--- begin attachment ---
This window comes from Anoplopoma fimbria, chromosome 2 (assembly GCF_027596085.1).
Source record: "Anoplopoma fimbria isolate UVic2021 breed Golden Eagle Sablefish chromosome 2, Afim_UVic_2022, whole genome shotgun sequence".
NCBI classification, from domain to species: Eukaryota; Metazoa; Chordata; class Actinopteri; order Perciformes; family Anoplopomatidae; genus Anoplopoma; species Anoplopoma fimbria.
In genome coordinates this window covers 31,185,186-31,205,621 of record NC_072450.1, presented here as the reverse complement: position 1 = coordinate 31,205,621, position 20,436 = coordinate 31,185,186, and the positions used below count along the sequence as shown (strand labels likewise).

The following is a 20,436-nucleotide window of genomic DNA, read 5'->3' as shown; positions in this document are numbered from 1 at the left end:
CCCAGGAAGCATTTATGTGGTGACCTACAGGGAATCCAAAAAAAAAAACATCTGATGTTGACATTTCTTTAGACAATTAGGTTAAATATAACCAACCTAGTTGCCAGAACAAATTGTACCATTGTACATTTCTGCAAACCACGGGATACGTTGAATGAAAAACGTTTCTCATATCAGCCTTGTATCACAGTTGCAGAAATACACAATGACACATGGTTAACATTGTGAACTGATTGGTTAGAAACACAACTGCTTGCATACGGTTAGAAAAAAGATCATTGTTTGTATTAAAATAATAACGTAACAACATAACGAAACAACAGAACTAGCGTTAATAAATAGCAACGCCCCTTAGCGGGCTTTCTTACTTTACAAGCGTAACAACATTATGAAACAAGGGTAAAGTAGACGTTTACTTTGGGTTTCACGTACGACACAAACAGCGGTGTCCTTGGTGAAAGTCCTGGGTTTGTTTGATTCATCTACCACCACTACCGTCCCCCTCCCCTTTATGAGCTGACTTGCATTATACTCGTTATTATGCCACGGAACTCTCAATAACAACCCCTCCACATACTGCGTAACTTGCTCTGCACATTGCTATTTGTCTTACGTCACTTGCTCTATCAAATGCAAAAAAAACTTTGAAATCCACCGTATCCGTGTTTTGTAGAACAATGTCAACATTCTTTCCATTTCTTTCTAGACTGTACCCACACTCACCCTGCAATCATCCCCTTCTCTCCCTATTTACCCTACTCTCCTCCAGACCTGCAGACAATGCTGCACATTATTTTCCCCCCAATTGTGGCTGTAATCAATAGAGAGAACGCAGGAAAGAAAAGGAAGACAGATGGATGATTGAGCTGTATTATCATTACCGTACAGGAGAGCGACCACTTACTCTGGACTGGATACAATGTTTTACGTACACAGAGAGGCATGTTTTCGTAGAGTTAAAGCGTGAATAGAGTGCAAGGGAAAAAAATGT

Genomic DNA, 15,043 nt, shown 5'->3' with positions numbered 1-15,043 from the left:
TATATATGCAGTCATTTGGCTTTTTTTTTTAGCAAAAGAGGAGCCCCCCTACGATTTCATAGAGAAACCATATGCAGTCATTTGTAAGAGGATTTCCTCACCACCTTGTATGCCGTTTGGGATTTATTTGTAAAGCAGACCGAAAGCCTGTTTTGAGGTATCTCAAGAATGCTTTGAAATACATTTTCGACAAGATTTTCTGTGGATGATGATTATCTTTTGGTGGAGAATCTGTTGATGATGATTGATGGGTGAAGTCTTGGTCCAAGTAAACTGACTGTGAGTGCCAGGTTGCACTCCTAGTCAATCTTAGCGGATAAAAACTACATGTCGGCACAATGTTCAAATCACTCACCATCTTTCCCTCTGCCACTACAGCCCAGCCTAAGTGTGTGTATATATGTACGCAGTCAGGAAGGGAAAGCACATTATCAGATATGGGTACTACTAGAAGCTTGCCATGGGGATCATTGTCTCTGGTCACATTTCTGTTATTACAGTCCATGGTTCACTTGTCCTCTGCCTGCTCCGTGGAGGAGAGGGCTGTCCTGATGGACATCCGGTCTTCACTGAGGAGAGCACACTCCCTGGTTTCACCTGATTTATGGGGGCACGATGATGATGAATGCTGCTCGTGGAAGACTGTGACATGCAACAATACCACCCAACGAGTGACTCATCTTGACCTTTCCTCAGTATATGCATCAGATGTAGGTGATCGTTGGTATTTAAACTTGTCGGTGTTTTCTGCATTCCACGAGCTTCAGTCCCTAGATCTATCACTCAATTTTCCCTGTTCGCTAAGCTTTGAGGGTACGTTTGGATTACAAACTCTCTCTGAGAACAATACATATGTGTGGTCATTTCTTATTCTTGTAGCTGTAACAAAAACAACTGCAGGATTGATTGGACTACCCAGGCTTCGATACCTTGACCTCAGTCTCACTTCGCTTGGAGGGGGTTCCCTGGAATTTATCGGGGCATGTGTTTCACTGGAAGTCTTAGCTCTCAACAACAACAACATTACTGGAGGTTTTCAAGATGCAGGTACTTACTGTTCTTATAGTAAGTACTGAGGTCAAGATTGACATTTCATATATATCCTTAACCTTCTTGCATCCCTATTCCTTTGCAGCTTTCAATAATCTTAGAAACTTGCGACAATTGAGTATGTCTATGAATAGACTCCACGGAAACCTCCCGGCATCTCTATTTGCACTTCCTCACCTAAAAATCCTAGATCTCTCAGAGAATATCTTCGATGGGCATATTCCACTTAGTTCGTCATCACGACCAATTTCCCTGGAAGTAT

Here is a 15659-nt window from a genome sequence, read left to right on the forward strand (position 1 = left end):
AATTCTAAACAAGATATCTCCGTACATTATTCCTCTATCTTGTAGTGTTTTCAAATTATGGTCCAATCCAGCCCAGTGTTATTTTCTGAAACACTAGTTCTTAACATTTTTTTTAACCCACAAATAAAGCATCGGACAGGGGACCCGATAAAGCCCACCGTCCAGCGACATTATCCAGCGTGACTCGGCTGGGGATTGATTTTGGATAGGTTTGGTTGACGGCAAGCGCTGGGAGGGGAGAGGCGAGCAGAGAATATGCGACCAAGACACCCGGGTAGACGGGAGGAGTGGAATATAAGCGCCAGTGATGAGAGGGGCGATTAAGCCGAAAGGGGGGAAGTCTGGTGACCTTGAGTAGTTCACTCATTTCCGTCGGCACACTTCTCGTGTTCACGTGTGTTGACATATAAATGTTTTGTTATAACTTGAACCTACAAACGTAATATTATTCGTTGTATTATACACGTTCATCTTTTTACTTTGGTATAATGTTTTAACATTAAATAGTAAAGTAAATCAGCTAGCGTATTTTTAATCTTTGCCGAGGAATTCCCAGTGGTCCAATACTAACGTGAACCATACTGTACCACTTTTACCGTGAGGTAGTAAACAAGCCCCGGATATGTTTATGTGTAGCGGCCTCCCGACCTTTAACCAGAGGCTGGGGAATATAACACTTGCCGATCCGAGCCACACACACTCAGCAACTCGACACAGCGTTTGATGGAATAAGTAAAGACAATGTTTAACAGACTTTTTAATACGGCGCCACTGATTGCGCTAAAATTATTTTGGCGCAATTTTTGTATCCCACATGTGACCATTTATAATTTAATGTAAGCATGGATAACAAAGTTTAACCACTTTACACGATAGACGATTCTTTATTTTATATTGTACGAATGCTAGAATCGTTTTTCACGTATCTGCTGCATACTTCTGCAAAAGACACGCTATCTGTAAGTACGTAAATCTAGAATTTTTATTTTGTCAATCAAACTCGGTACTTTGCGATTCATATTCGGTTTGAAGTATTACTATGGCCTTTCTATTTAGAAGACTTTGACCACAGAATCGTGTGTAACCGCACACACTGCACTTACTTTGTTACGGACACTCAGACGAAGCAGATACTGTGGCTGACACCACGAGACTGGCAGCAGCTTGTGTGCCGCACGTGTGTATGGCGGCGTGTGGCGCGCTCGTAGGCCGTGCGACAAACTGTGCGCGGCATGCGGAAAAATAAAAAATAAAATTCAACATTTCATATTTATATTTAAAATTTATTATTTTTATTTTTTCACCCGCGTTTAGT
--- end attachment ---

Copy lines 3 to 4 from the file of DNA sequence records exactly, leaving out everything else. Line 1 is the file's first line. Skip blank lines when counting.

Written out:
NCBI classification, from domain to species: Eukaryota; Metazoa; Chordata; class Actinopteri; order Perciformes; family Anoplopomatidae; genus Anoplopoma; species Anoplopoma fimbria.
In genome coordinates this window covers 31,185,186-31,205,621 of record NC_072450.1, presented here as the reverse complement: position 1 = coordinate 31,205,621, position 20,436 = coordinate 31,185,186, and the positions used below count along the sequence as shown (strand labels likewise).